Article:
In the summer of 1980, DC Comics expanded the page count of their monthly series, in addition to raising the cover price to a mere 50 cents, which by today's standards is chump change. Six books from that era would be the equivalent of one of today's, you see, since the average cover price now has swollen to $3.
Last fall, DC revisited a popular serial from the early 80's, rebooting I, Vampire for the "Twilight" generation. After four issues, I decided I just couldn't deal with it anymore, and stopped reading it. Around that same time, I became aware that DC was finally getting around to collecting the original serial that debuted in House of Mystery (1st series) #290, ending 3 years later in issue 319. House of Mystery ended its run 2 months afterward, but had it not been cancelled, would they have been able to extend the serial, since it felt as though it'd been rushed to its conclusion? We may never know.
I, Vampire was the creation of writer J. Marc DeMatteis, and told the story of Andrew Bennett, a titled nobleman who'd fallen prey to a vampire, but was unwilling to give in to the dark side. His girlfriend, Mary Seward, asked him to turn her into a vampire, but, oh, did Andrew ever regret that decision. Mary became the vile Mary, Queen of Blood, corrupted by her newfound undead status. And so began a chase that had gone on unresolved for 400 years until both Bennett and his estranged lover-turned-enemy were now in then-present day America. Along the way, Mary had nurtured a following, a sect known as the Blood Red Moon. Bennett's only allies were Dimitri Mishkin, a Russian whose mother, we'd learn, had become one of Mary's allies, and Deborah Dancer. Like Mishkin, Deborah was rescued from the Moon's clutches by Bennett when she was a child, and she grew up to become not only a trusted ally of Bennett, but also his new girlfriend.
DeMatteis left the series early in the run, leaving fellow writers Bruce Jones, Dan Mishkin, & Gary Cohn to finish the story. Veteran artist Tom Sutton drew most of the series, with Ernie Colon filling in for a couple of issues, and others lending a hand when deadlines became an issue. Had DeMatteis not departed for reasons unknown, who knows if his vision was really different from what the final product presented?
After appearing every other month for the first year, I, Vampire became the lead feature in House of Mystery until the end of the serial. Mishkin & Cohn did seem to bring things forward a bit sooner than you'd think, first by having Dimitri succumb to his love for his mother, and ultimately become a vampire himself. Bennett obtained an untested serum that he thought might cure his vampirism from a Russian vampire who was only interested in seizing control of his native land. Turns out the serum was meant for mortals who hadn't been turned yet, and Bennett discovered the hard way that the serum was in effect fatal to him. Mary sank her fangs into Deborah, but that turned out to be a fatal mistake as well, as Deborah, so smitten with Bennett as she was, had asked him to turn her, but this was after she'd taken the serum herself.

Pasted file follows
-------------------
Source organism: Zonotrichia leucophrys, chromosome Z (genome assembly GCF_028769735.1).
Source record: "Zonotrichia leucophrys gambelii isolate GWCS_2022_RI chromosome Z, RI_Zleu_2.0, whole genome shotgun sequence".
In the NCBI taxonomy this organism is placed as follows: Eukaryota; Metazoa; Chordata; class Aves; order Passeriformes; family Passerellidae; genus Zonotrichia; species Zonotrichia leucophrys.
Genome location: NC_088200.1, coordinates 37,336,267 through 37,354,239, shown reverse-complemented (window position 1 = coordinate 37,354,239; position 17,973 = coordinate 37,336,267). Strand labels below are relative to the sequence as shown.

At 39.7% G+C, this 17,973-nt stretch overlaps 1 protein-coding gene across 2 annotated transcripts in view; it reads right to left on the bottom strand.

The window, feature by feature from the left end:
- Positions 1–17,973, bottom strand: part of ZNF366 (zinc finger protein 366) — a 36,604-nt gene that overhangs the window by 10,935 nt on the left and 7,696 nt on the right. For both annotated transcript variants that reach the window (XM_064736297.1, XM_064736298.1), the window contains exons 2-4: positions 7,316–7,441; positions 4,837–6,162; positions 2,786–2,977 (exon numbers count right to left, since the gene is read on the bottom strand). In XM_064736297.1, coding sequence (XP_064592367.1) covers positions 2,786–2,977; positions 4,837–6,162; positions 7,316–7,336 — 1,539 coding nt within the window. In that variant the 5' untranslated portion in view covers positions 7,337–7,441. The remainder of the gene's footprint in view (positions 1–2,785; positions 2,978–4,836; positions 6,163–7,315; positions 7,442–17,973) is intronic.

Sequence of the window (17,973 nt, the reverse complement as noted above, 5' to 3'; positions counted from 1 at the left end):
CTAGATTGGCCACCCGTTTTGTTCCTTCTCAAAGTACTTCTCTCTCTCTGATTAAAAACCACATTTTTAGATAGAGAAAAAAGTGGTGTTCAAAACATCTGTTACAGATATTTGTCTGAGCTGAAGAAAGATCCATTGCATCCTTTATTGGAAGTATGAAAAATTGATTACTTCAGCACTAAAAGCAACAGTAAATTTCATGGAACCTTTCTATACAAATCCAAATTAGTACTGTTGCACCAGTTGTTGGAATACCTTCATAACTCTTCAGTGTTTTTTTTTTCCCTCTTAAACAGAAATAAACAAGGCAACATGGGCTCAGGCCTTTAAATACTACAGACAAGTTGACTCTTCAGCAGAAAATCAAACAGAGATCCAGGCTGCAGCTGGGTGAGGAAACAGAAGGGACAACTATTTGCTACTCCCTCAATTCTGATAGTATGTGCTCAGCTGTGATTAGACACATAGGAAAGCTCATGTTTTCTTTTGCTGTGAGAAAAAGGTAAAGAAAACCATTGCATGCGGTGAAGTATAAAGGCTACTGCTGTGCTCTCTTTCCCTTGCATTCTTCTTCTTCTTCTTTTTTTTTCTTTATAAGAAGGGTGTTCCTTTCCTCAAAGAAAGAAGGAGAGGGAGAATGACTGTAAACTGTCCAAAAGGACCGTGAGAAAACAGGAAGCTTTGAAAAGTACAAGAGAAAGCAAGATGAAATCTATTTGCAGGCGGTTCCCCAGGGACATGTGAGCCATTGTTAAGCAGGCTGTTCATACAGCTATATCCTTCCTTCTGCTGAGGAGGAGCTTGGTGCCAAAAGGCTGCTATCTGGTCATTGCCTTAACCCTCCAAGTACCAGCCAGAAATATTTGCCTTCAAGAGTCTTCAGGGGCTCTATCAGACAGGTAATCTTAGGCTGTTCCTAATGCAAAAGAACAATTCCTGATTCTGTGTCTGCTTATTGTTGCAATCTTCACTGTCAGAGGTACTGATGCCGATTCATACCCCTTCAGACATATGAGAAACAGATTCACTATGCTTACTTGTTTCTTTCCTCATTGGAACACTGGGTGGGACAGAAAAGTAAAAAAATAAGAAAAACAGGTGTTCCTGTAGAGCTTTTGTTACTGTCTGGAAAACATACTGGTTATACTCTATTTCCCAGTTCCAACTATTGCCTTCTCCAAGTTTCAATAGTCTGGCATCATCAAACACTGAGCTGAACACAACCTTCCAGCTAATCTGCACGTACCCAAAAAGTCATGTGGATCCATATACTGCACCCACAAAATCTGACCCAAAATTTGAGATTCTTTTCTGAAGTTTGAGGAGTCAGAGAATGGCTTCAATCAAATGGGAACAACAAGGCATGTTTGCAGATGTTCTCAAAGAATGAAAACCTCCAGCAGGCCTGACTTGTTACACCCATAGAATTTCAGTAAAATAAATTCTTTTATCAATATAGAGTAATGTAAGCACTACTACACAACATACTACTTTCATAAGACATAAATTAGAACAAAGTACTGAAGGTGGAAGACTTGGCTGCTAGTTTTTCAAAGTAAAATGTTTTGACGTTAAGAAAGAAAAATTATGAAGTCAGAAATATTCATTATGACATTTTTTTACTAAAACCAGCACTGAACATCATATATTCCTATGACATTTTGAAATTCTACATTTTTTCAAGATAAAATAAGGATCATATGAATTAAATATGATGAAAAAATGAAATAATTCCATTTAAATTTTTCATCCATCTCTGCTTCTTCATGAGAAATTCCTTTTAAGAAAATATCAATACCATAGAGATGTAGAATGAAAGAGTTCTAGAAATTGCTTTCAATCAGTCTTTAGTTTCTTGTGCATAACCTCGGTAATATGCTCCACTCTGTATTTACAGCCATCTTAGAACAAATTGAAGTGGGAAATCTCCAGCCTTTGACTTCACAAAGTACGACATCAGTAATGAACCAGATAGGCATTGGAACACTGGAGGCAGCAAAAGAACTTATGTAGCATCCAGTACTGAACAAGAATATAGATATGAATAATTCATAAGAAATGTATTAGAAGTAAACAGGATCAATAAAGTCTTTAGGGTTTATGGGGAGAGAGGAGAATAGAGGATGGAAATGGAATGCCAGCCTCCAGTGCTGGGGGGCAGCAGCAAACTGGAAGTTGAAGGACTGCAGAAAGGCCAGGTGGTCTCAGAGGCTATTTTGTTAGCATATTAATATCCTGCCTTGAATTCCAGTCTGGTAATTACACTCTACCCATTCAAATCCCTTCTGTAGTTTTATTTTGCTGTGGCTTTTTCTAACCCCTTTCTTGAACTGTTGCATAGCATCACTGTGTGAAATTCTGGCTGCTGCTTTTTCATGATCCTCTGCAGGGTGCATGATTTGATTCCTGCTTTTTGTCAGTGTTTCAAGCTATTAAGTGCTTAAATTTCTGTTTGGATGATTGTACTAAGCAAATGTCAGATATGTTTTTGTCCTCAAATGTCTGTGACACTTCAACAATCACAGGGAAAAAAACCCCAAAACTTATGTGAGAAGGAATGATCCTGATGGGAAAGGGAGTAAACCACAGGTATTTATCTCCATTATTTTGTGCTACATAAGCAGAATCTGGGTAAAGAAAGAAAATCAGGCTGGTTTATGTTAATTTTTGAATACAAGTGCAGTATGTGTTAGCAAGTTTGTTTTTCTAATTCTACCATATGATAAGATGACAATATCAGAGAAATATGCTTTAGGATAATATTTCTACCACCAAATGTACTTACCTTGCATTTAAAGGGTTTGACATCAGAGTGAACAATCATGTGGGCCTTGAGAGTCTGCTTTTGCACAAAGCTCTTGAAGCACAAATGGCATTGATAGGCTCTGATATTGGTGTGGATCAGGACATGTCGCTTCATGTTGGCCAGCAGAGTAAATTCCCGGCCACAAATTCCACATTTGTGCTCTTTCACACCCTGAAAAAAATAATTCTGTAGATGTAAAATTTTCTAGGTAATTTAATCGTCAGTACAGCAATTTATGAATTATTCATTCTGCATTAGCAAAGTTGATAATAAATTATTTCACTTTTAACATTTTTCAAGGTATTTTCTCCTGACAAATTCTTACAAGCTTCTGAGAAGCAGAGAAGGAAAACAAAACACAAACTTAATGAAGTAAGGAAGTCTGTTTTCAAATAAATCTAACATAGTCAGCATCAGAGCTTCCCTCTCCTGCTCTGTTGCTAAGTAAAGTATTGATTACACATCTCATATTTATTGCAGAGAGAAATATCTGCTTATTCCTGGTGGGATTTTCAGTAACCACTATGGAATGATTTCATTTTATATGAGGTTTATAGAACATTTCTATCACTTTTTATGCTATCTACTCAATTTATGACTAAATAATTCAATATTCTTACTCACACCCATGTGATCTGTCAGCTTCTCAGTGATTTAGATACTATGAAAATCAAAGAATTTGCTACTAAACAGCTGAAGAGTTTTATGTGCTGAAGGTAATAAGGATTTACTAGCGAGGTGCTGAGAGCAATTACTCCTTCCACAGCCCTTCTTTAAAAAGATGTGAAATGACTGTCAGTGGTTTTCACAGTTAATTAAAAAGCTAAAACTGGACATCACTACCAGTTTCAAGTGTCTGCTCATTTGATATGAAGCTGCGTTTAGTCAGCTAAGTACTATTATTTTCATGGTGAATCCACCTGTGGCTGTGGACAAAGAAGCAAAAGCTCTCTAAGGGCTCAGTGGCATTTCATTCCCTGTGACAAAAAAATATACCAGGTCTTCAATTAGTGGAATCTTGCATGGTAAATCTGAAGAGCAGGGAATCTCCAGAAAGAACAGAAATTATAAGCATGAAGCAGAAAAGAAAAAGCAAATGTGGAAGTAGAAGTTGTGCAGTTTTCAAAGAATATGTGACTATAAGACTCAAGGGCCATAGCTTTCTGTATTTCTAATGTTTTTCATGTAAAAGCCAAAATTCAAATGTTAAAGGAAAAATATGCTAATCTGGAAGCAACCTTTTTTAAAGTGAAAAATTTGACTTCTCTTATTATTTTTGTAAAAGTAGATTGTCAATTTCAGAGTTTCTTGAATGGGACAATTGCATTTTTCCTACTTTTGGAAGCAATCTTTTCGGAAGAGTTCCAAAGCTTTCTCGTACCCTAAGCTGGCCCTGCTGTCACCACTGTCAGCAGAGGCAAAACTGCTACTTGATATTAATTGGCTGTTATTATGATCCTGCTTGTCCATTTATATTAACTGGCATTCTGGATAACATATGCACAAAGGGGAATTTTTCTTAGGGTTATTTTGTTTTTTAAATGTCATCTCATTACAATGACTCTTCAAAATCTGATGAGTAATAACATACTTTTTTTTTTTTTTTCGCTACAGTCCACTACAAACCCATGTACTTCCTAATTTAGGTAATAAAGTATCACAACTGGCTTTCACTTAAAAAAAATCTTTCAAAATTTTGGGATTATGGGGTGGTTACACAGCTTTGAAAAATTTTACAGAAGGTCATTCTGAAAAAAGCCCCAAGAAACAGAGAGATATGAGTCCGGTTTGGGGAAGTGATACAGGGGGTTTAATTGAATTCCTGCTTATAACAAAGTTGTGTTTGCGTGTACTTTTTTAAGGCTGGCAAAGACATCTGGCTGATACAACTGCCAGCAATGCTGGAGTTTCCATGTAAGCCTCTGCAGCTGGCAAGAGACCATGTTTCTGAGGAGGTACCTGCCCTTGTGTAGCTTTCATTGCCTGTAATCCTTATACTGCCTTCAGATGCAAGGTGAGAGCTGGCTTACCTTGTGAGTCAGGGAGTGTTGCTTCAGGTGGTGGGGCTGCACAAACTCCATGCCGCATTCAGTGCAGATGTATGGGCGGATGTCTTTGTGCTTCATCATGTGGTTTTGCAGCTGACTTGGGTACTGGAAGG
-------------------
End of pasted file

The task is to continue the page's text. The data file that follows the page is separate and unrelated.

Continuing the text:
Now that she, too, was a vampire, Deborah had all of the vampire's powers, but none of its weaknesses as a result of the serum. One final battle with Mary led to the Queen's final demise, just before Bennett breathed his last. With her two closest friends now gone, Deborah was all alone. Just as Bennett had been.
I cannot say for sure if a follow-up serial starring Deborah Dancer was in the offing, had House of Mystery not been cancelled, but it would've been great reading.
In 2011, Bennett & Mary were reincarnated, if you will, by writer Joshua Hale Falkiov, but the current series was clearly designed to lure the "Twilight" audience. Whereas Bennett met Batman in the pages of Brave & The Bold (and that story is included in the I, Vampire trade paperback) during the original story, in the present, he has met the members of Justice League Dark, including Shade, the Changing Man and Zatanna the Magician. I don't think the crossover was really needed this early in the run, but that was DC's call. Batman has also made the inevitable appearance, in a nod to the previous serial.
The Brave & The Bold story was included in the trade, but printed out of sequence because the editors didn't know where it fit in correlation to the original serial. That, really, is the only qubble I have. As for the current book, there is no sign of Dimitri Mishkin or Deborah Dancer---yet, and I am not sure if Falkiov has plans for either one. After all, as the original story wore on, it was a reversal of the "Twilight" central plot, although there were no werewolves involved. Deborah was Bella Swan before there was a Bella Swan.
In 1980, I, Vampire attempted to fill the gap between the seminal gothic soap, Dark Shadows, and Marvel's award-winning Tomb of Dracula, which was into volume 2 by the time Andrew Bennett made his debut. In effect, Bennett was the anti-Dracula, a precursor, if you will, to Angel because of his moral conflicts. Could it be that Joss Whedon and Stephanie Meyer had both read I, Vampire? Whedon, I'd almost imagine, since he is another Hollywood creator moonlighting as a comics writer. Meyer, I'm not so sure, but I'd say they both owe J. Marc DeMatteis a great deal of thanks for the inspiration.